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Deadly Disparities Are Focus Of Minority Health Month

Ruzanna Harutyunyan's picture

While the health of most Utahns improved significantly over the last two decades, minority populations continue to face higher rates of death and disease. The Utah Department of Health’s (UDOH) Center for Multicultural Health (CMH) is joining forces with other concerned groups to address the problem during Minority Health Month this April.

“We know from years of research which specific health problems plague our different racial and ethnic communities,” said CMH Director Owen Quiñonez. “So we’re taking advantage of the observance to reach out to these groups and all Utahns to educate them on the issues.”

A 2002 the Institute of Medicine (IOM) study found significant variation in rates of medical procedures by race, even when insurance status, income, age, and severity of conditions are comparable. It showed that U.S. racial and ethnic minorities are less likely to receive even routine medical procedures and experience a lower quality of health services.

According to the U.S. Office of Minority Health (OMH), inadequate access to care, poverty, and discrimination are factors that contribute to disparities across minority groups. The IOM and OMH say increasing awareness about the problem is the key to first step in solving it.

During Minority Health Month, CMH and its partners are sponsoring statewide activities, helping agencies with grants, pointing them to available resources, and educating health professionals about the challenges Utah minorities face when trying to access health care. Those challenges include:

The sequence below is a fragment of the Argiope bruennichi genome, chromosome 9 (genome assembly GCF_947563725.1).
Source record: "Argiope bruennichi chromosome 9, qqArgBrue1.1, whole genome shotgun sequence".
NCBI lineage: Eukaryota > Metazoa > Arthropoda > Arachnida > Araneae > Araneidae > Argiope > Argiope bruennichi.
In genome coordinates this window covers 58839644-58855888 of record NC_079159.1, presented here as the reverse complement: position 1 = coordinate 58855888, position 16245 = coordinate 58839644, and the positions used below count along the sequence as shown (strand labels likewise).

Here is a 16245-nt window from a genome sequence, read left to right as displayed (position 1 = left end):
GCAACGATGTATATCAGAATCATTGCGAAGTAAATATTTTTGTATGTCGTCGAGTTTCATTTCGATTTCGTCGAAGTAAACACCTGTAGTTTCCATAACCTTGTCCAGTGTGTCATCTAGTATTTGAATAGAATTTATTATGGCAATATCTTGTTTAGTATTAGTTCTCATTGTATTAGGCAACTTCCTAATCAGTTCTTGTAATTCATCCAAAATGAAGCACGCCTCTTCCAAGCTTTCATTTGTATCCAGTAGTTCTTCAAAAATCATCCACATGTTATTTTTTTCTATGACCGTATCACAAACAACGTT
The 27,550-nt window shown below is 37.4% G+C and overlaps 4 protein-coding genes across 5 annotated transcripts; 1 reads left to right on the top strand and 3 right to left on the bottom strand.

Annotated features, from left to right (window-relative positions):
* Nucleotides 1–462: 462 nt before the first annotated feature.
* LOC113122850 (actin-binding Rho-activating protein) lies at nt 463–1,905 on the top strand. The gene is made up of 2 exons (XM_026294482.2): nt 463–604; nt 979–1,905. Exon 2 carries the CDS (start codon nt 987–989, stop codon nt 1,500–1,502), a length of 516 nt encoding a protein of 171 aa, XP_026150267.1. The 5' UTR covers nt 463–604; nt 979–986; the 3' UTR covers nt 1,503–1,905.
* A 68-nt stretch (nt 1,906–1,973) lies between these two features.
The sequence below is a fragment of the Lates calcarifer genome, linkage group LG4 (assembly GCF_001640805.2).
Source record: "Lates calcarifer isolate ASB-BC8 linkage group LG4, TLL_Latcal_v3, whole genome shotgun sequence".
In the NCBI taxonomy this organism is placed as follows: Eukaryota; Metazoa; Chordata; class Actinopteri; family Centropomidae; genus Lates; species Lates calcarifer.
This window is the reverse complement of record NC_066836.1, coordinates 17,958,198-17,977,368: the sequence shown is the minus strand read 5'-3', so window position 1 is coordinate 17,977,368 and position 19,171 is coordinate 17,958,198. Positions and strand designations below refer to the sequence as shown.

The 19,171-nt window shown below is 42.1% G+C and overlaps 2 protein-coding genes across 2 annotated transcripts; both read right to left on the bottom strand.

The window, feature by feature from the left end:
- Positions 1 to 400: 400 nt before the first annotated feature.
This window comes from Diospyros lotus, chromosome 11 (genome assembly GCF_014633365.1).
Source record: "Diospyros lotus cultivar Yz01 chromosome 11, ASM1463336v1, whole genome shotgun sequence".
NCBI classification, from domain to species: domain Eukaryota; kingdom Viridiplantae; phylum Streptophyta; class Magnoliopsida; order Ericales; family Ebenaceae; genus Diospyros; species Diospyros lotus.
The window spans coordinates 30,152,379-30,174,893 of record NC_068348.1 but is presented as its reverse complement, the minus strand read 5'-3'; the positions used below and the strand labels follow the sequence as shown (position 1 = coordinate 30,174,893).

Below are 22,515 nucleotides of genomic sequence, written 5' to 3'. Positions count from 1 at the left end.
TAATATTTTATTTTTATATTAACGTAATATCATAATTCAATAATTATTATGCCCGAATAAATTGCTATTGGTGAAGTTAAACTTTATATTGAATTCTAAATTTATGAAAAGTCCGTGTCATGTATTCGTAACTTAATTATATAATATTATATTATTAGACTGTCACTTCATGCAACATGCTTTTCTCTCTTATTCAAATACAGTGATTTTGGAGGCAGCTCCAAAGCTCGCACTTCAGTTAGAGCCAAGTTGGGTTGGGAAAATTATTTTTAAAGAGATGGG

• Inadequate prenatal care is two to three times higher among Pacific Islander, African American and American Indian communities than among all Utahns;

• The rate of infant deaths per 1,000 births is 10.6 among African Americans compared to 4.4 per 1,000 for all Utahns;

• Gestational diabetes is 2.3 times higher among American Indians than for all Utahns;

• Adult obesity is 2.3 times higher in Pacific Islanders than among all Utahns; and

• Hispanic/Latinos lack health insurance at three times the rate of all Utahns.

All Utahns can improve their health by:

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• Seeing a health care provider annually and as needed for illness or injury;

• Getting the right immunizations at the right time;

• Preventing and treating HIV/AIDS and other sexually transmitted diseases;

• Getting more physical activity, eating right and maintaining a healthy weight; and

• Planning pregnancies and getting early and regular prenatal care.

Early screenings are also important:

• Cancer - Pap smears, mammograms and prostate screens

• Diabetes - glucose and A1C tests

• Heart disease - blood pressure and cholesterol checks

“It will take the commitment of everyone in Utah to help eliminate our health inequalities,” said Multicultural Health Network Coordinator Candace Gibson.

Adds Sylvia Rickard, Chair of the Ethnic Health Advisory Committee, “Our health is our most important asset, and we call on the government, businesses, and private citizens to work together on this important issue.”

CMH recently released several reports on the health status of Utah’s five largest ethnic and minority communities: Hispanic/Latino; Pacific Islander; Native American/American Indian; Black/African and Asian. CMH staff members are focusing their efforts on the priority health areas of asthma, cancer, diabetes, heart disease and stroke, HIV, immunizations, and infant mortality.